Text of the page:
Another part of your before career fair preparation is practicing an elevator pitch and I would be happy to write a separate blog post on this if folks would be interested in this! In the context of a career fair, you should be able to tell recruiters generally what you are looking for. You don’t need to cite specific positions or job titles, but you should have an overall feel for the kind of job or internship you desire. It is okay to not be 100 percent sure of this, but a general idea is helpful to have prepared for what you are looking for. As I attended a college that has an integrated co-op program, my pitch included the specific months of my co-op program and my location preference to stay in the greater Philadelphia area.

Lastly, gather your materials so that you are ready for showtime! Print multiple copies of your résumé—some employers ask you to apply online, but having a paper copy to hand them while you talk can be helpful as we have mainly switched to scanning the resume at the booth. I usually estimate about half of the organizations on my map will want a physical copy of my resume. I also recommend bringing a small carrying bag or a portfolio with a pen and paper to take notes after you’ve spoken to employers. Also, lay your outfit out the night before. I remember distinctly one time in college the morning of the event that the pants that I was planning to wear were in my laundry basket and had to pick a different outfit and rush to the event.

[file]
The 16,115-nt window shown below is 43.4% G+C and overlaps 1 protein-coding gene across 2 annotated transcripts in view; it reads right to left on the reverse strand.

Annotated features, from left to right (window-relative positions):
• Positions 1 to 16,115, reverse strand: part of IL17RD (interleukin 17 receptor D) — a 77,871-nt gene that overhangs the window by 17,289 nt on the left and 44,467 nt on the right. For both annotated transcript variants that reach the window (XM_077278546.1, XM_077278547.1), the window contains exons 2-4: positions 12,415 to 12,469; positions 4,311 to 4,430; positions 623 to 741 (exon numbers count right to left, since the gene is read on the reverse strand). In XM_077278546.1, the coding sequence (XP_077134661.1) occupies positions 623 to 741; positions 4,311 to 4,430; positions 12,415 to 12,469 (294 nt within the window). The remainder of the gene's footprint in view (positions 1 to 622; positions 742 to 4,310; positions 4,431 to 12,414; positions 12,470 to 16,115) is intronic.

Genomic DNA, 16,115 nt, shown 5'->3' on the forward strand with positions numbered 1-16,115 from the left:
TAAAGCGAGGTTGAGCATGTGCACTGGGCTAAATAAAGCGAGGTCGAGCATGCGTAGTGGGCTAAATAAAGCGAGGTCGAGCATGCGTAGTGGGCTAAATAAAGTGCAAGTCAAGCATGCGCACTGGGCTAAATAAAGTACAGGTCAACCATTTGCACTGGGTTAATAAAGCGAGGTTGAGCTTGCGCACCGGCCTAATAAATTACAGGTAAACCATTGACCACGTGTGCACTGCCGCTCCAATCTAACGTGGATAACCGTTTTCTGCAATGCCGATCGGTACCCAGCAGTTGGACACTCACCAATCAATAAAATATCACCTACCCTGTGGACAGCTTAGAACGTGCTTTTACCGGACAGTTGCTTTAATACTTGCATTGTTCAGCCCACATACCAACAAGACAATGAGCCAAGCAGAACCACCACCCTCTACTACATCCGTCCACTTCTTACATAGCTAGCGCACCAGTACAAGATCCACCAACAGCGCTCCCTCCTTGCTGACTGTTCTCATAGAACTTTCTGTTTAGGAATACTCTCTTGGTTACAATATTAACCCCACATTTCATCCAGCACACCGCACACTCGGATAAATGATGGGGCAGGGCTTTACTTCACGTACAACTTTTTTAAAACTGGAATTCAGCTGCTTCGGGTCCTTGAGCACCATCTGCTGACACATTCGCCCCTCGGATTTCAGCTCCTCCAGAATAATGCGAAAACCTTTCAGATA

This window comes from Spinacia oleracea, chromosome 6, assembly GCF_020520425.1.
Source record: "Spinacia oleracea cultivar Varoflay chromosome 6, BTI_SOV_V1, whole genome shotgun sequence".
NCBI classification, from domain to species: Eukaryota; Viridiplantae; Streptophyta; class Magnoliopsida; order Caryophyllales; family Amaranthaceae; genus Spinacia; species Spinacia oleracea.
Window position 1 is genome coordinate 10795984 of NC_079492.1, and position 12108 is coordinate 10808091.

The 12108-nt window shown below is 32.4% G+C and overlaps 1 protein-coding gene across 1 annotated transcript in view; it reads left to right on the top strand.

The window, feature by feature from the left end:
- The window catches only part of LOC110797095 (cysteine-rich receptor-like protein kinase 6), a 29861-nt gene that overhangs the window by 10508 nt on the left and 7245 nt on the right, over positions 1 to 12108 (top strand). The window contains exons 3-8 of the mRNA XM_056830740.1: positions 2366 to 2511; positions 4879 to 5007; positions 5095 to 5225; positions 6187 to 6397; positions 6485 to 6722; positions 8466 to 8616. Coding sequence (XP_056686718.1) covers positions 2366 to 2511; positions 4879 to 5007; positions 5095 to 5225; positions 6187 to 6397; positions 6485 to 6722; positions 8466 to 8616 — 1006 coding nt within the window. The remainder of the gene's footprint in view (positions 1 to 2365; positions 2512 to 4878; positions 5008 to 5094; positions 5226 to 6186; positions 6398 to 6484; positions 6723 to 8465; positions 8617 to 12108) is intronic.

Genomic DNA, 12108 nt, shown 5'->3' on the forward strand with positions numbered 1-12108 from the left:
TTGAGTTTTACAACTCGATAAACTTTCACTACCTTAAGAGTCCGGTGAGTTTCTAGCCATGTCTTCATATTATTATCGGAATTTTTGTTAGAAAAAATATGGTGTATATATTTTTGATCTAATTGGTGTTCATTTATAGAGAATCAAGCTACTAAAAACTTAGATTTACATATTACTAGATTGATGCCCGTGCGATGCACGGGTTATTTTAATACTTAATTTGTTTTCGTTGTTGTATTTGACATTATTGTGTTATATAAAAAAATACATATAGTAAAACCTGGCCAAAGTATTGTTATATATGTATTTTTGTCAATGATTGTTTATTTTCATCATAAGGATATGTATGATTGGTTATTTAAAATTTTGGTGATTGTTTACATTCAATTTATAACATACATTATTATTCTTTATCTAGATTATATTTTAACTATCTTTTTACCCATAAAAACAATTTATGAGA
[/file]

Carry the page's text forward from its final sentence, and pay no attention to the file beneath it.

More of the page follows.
Some ideas for additional preparation if you have the time/ or want to do for a company where you really want to stand out:

  • Some companies may have a way to join their talent network before the career fair. From my experience with this, once you upload your resume, the system will match your criteria and skill set with current and upcoming opportunities. It will also send you an email once similar positions open up and it is the first place many companies looks when they need to fill positions! Some companies might even have specific openings related to the conference as I have seen that through SWE.